Non-farm Enterprise and Employment
In an effort to promote inclusive, market-oriented growth in the Aga Khan Foundation (AKF)’s programme areas, the focus on farming is complemented by activities aimed at increasing incomes from non-farm activities. Initially, the Rural Support Programmes (RSPs) tended to provide business support services directly to local micro, small and medium enterprises. Services included business advisory and consulting services, training, marketing services, and information resources. Over time, AKF has focused more on increasing capacities and facilitating relationships between actors in specific value chains. AKF also helps to strengthen intermediary organisations such as business or marketing associations, and supports vocational and technical training institutions. AKF’s non-farm enterprise and employment work is increasingly focused on a small number of high potential sectors – such as tourism, construction or gems cutting and polishing – where there is real market demand and a comparative advantage for local production.
Non-farm enterprise and employment activities currently reach just over half a million people and there are ambitious plans to extend coverage to over a million by 2017. This reflects the increasing importance of non-farm rural income in the target areas and is based on the positive results of interventions to date.
Key highlights include:
Access to Finance
The Aga Khan Foundation (AKF) has had a long history both in running informal micro-finance initiatives and in connecting local people to formal micro-finance institutions. These efforts aim to increase households’ ability to manage risk and make social and economic investments. In the last four years AKF’s interventions have focused primarily on training informal, community-based savings groups (CBSGs), which provide access for the poorest and most vulnerable segment of a community to basic financial services. CBSGs enable poor and vulnerable households to meet unexpected needs and invest in livelihoods activities including purchasing supplies and trading. CBSGs have grown quickly to reach 275,000 direct beneficiaries in seven countries. Evidence collected to date suggests that the CBSG programme can have a profound impact, particularly for female group members.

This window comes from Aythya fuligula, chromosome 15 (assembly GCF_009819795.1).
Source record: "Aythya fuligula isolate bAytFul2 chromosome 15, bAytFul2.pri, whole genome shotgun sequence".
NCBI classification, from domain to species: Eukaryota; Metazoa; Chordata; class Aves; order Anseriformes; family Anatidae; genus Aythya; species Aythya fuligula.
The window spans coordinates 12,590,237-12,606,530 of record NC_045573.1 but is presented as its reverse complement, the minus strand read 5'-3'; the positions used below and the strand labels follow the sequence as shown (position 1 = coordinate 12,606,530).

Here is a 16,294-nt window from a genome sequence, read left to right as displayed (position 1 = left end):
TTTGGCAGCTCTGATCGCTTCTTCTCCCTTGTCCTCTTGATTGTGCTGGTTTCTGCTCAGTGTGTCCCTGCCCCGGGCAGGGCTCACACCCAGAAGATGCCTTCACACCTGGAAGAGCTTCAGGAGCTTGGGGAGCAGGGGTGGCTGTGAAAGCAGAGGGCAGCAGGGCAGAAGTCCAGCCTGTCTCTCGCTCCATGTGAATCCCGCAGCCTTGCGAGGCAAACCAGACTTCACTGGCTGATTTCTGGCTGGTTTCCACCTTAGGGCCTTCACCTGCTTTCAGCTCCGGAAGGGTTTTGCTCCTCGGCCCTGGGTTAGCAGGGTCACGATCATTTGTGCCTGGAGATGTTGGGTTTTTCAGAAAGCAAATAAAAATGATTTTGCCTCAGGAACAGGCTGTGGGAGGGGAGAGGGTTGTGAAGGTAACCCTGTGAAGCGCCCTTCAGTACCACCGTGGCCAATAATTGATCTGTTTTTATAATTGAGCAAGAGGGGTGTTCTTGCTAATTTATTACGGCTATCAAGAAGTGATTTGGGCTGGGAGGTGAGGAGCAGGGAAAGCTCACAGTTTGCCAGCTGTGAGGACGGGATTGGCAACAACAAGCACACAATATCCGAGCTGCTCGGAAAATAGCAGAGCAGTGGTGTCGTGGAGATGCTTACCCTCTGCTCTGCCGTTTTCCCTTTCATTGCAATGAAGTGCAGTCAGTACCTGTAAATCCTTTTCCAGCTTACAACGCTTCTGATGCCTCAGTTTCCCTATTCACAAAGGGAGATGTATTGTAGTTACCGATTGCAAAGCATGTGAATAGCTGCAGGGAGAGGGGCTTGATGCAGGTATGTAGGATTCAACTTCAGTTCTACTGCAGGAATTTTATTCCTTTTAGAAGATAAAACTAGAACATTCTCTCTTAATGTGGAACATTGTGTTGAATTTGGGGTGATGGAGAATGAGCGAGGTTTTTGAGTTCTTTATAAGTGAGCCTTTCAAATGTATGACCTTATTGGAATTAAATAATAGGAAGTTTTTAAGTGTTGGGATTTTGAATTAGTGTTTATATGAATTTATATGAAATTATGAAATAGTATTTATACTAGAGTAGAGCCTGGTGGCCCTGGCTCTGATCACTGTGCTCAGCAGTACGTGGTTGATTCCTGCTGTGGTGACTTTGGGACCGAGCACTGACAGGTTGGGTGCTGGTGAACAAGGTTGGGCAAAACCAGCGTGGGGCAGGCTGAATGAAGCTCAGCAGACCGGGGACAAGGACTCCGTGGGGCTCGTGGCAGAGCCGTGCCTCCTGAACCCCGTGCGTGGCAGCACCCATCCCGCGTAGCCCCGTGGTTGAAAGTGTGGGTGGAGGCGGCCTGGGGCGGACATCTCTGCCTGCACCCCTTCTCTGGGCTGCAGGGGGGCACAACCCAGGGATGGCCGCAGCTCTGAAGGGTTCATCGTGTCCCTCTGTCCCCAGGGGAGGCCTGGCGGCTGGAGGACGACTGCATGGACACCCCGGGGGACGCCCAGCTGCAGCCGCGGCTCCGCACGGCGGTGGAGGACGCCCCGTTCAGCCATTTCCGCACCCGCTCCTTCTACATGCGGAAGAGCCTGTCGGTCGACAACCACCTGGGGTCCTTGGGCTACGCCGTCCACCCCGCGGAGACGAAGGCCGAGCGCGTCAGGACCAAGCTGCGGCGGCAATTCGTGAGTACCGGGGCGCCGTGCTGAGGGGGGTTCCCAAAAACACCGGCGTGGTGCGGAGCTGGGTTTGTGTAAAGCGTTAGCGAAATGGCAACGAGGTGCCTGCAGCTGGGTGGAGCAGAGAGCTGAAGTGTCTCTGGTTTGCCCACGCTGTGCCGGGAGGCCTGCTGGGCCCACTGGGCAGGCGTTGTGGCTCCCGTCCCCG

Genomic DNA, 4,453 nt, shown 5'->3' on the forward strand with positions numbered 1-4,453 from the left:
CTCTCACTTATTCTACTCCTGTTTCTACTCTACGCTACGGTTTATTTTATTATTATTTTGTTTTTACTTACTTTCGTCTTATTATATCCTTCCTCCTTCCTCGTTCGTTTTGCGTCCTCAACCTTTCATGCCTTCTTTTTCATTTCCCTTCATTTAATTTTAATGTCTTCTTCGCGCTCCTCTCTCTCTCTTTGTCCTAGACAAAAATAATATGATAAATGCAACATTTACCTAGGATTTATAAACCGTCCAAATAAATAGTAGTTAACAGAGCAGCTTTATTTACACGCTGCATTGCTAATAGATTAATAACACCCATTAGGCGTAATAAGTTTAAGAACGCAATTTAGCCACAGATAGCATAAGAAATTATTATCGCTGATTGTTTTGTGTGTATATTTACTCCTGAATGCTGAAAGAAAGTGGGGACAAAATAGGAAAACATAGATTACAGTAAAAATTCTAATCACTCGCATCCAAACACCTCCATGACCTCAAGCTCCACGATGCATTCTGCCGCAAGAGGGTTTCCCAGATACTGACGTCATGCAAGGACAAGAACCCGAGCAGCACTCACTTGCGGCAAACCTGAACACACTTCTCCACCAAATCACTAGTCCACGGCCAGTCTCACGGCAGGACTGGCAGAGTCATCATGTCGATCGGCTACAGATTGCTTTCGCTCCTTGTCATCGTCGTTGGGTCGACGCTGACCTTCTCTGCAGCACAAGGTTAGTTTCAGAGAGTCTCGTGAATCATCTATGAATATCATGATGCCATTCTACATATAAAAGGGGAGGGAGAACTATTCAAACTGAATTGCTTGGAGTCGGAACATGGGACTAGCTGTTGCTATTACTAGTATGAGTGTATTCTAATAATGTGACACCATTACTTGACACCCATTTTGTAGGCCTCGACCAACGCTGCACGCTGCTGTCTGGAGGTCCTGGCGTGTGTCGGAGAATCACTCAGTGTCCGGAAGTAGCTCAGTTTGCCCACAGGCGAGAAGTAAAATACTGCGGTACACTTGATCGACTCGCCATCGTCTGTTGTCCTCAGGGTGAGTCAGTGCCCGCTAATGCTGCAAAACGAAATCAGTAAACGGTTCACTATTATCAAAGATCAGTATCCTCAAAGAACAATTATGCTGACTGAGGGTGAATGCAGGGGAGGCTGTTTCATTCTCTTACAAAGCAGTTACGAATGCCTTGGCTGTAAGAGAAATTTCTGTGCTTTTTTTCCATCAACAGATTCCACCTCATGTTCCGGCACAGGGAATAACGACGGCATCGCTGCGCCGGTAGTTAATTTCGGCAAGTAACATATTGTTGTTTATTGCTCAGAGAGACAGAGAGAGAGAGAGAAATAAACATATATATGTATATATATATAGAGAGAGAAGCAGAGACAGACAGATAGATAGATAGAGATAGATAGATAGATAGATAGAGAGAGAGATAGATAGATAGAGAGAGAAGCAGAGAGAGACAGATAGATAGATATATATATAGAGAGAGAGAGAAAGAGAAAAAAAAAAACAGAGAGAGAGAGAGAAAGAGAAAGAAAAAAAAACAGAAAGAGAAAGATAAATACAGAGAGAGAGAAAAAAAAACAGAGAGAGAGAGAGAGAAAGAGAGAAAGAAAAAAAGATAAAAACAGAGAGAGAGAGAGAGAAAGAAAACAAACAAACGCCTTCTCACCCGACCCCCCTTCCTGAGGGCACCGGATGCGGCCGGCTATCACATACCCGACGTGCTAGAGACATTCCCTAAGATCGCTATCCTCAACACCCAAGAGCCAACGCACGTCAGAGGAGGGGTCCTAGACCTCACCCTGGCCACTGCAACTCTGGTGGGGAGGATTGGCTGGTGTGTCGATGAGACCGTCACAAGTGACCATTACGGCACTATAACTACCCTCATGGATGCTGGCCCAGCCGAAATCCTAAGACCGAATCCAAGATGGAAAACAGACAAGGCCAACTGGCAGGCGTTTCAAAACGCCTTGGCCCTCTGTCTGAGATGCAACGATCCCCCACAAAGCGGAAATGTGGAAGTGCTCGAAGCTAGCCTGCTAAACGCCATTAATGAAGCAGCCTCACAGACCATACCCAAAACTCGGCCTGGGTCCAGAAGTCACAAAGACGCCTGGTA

For more information, please see the page on community-based savings groups.
Key recent achievements include:
Productive Physical Infrastructure
The Aga Khan Foundation (AKF) has made significant investments in micro, small and medium infrastructure, in collaboration with donor and community partners. Infrastructure investments often complement AKDN’s health and education initiatives, through school and clinic construction and the installation of drinking water supply systems.
This cross-sector collaboration is central to AKDN’s implementation approach, with its focus on improving the quality of life for beneficiaries through multi-sector programme delivery. In addition to the contributions to social infrastructure, huge investments have been made in productive infrastructure such as irrigation canals, micro-hydro power, roads, and bridges. These investments are intended to unlock the economic potential of often seriously isolated communities and regions and improve the rural built environment in the regions in which AKF works.
AKF’s infrastructure work is closely tied to its local governance activities and all interventions are identified through participatory planning processes and prioritised in the context of community, district or provincial development plans. Given the significant multiplier effects of the infrastructure work it is challenging to fully capture the outcomes, but key highlights include:
The Aga Khan Foundation (AKF) has always relied heavily on local communities, partner governments, and dedicated teams of local staff, who are intimately connected with the regions and issues on which they work. These staff - and an institutional commitment to remaining engaged in a specific geography for decades - distinguish AKDN from many other development actors and have allowed the diversity of approaches and interventions summarised above to evolve and flourish over time. As the rural development programmes move into their fourth decade, they will be called on to address emerging challenges including rapidly changing demography, climate change, and unpredictable geo-political circumstances. In meeting these challenges, approaches and priorities may shift, but the core elements of the rural development programmes will likely remain constant and will continue to rely on the partnership between AKDN and the communities it seeks to serve.
In its participatory governance work, AKF will focus increasing efforts on “meso-level” institutions, which represent the interests of clusters of communities or whole districts. Working with fewer, higher-level institutions will allow AKF to extend coverage and facilitate engagement with local government. In agriculture and NRM, AKF will invest more resources in helping smallholders adapt to climate change, and engage more actively in agriculture markets. Responding to the aspirations of large populations of under/unemployed young people in its programme areas, AKF plans to increase its focus on vocational training and skills building outside the agriculture sector. Finally, as AKF seeks to intensify its efforts in support of financial inclusion, mobile financial services are likely to play an increasingly important role. In all these areas, AKF will endeavour to fully realise the potential for collaboration with other AKDN agencies, government and private sector partners.